2018 To Walk the Earth in Safety: Colombia
|DOS NADR - CWD||7,039||8,500||21,000||59,599|
Dollars in thousands
Due to more than 50 years of conflict between the government of Colombia and the FARC, Colombia’s largest guerrilla movement, widespread mine and UXO contamination continues to affect the country. Colombia has recorded more than 11,500 mine and UXO casualties since 1990. However, the annual number of mine and UXO causalities has continually decreased from 2007. In 2017, Colombia’s national mine action authority, Decontaminate Colombia (DAICMA), received reports of 56 victims of mines, IEDS, and UXO, compared to 84 in 2016. The most affected departments are Antioquia, Caquetá, Meta, Nariño, Norte de Santander, and Tolima.
As a result of the dialogue between the Colombian government and the FARC, in February 2016 the United States announced the Global Demining Initiative for Colombia, jointly led by Norway, to rally the international community to help Colombia clear all of its mines. In September 2016, the effort culminated with the United States and Norway co-hosting a ministerial pledging conference at the United Nations General Assembly. With Colombian President Santos in attendance, the United States, Norway, the European Union, and 19 other nations pledged over $107 million to support Colombia’s mine action efforts. In November 2016, peace negotiations between the FARC and the Colombian government concluded and ratification of the final accord resulted in the clearance and subsequent handover of two hazardous areas.
From 2001 to 2017, the United States invested more than $84.3 million to support CWD in Colombia, including clearance, risk education, technical assistance, equipping the Colombian military’s Humanitarian Demining Brigade, and survivor assistance programs.
In 2017, the Department of State supported the following implementing partners:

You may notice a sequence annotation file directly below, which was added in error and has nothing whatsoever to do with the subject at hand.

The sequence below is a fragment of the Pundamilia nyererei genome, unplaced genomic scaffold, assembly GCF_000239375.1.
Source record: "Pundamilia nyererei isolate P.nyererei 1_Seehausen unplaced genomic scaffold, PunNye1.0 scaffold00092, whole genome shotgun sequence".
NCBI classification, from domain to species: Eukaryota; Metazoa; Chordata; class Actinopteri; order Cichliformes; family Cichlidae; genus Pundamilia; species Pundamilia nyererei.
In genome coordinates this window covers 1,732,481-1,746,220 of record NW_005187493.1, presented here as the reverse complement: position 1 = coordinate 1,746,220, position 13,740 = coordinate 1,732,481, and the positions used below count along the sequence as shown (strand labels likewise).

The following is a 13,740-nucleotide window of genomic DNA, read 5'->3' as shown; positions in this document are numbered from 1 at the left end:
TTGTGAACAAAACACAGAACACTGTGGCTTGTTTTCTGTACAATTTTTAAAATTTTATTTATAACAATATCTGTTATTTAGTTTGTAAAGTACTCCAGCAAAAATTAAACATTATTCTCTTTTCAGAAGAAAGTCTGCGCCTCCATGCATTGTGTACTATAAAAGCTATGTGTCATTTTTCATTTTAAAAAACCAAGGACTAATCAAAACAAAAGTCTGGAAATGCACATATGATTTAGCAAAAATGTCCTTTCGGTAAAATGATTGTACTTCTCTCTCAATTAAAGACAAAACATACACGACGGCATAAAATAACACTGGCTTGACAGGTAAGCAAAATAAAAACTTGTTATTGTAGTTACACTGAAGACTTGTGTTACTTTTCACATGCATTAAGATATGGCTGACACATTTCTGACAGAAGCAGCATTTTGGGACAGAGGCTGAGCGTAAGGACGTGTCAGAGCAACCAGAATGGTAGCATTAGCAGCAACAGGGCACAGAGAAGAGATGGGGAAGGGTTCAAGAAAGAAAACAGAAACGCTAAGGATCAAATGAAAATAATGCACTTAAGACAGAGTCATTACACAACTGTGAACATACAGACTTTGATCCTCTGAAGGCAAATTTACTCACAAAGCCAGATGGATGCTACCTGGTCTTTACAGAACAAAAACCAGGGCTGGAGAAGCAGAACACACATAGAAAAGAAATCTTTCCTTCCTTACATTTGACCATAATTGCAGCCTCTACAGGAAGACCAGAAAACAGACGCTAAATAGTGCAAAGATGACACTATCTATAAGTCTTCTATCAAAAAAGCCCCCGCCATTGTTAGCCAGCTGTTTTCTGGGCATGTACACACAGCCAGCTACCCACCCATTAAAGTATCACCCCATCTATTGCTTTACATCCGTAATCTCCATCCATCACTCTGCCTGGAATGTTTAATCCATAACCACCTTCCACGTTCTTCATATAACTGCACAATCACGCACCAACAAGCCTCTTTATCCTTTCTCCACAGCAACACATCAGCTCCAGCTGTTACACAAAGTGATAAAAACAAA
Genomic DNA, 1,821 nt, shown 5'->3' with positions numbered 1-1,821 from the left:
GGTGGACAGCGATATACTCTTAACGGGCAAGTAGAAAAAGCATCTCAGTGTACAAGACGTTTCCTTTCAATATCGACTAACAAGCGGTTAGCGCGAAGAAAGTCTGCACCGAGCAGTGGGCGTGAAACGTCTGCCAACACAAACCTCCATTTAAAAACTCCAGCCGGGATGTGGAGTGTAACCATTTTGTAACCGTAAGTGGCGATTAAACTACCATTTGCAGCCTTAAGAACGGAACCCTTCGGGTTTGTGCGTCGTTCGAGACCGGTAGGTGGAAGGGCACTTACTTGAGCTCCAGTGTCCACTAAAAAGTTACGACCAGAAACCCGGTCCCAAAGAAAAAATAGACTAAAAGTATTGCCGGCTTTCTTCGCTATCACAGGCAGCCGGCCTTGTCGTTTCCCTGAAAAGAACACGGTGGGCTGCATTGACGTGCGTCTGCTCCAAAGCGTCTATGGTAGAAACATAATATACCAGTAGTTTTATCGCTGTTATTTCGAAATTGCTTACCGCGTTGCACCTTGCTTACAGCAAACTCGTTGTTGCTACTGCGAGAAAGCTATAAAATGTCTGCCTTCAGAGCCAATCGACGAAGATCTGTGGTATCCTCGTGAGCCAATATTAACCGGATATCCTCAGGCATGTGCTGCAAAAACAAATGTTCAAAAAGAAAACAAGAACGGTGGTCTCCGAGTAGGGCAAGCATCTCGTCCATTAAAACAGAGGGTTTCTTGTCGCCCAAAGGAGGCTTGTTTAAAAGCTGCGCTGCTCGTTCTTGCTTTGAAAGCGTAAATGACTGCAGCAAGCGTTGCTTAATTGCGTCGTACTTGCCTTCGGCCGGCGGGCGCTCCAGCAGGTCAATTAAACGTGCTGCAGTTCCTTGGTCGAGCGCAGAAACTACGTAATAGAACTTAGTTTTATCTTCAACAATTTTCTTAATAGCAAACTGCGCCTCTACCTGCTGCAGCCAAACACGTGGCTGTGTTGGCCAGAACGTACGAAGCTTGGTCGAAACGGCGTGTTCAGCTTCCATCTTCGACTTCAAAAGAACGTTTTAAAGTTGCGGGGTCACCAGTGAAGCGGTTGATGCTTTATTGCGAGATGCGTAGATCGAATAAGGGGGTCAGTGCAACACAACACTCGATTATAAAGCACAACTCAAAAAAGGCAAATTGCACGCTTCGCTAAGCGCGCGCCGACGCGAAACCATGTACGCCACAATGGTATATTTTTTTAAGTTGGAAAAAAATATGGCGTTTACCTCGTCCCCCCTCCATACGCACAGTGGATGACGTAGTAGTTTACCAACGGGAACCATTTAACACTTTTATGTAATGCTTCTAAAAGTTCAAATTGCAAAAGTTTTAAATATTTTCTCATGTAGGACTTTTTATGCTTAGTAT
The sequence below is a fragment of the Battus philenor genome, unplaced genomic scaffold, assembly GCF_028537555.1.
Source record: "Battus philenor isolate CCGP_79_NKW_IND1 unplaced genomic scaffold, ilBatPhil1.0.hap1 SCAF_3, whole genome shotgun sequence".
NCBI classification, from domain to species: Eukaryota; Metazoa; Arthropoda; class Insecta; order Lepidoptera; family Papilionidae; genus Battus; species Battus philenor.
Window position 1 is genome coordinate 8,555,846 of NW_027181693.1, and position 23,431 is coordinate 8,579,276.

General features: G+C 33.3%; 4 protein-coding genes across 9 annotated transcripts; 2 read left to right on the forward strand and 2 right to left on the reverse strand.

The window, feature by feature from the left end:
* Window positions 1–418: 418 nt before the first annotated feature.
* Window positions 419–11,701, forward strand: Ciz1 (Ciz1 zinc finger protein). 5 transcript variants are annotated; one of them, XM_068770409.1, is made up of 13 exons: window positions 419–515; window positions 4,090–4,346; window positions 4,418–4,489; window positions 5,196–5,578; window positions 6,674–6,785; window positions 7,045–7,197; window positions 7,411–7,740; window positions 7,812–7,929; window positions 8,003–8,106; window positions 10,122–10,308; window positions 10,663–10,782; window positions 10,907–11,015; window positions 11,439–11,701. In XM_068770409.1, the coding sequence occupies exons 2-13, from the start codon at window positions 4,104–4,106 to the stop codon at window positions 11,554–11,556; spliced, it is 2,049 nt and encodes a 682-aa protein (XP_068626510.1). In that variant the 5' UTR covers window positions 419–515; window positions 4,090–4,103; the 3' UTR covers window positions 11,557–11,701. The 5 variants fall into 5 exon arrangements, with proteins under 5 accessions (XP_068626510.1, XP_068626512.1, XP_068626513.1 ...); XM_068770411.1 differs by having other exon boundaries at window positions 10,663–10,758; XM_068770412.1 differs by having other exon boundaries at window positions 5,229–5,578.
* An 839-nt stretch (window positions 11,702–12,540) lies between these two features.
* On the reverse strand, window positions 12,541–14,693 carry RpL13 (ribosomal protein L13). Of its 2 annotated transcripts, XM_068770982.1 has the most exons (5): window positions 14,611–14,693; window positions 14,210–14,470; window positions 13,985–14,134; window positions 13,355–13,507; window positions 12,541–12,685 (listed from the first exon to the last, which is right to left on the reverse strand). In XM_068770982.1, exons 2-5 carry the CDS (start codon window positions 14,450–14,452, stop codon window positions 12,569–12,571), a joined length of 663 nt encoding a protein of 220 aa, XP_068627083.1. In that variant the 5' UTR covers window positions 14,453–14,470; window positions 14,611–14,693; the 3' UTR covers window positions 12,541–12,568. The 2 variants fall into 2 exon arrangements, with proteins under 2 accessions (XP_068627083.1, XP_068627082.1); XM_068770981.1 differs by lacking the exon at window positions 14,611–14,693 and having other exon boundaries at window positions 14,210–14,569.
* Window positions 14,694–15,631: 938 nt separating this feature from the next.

- HALO continued demining in southeast Antioquia, and survey and clearance operations into Meta.
- NPA continued work to clear Vista Hermosa in Meta Department.
- The Organization of American States (OAS) continued to provide equipment and support to military humanitarian demining units, conducted quality assurance and quality control verifications over both civilian and military operations, and supported DAICMA with technical expertise.
- FSD continued to provide technical expertise to DAICMA to further develop national capacity.
- Colombian Campaign Against Landmines, Colombia’s first national demining nongovernmental organization, continued clearance work in Vista Hermosa.
- Polus continued to assist victims from landmine incidents by providing prostheses and connecting them with the appropriate Colombian health services.
- SOS continued to organize community sporting events as a mine risk education method to warn children of the risks associated with mines and UXO.
With funding from the Department of Defense,
- HD R&D, in partnership with HALO, continued evaluations of the HSTAMIDS and began testing the Bearcat vegetation clearance system.
- USSOUTHCOM invested in building the Colombian military’s (COLMIL) capacity to conduct humanitarian demining operations. USSOUTHCOM’s support to COLMIL humanitarian demining units included the procurement of supplies and equipment; a Joint Strategic Command and Control Center to ensure COLMIL’s direct connection with the command posts of tactical units conducting humanitarian demining missions; guaranteeing a national-level coverage of all deployed humanitarian demining units; and funded travel of COLMIL officers and subject-matter experts to humanitarian demining workshops, including a visit to the Humanitarian Demining Training Center in Fort Lee, VA.
USAID’s Leahy War Victims Fund continued to support World Vision to provide training for rehabilitation service personnel, economic and social empowerment, assistive technology delivery, and medical and physical rehabilitation for people with disabilities.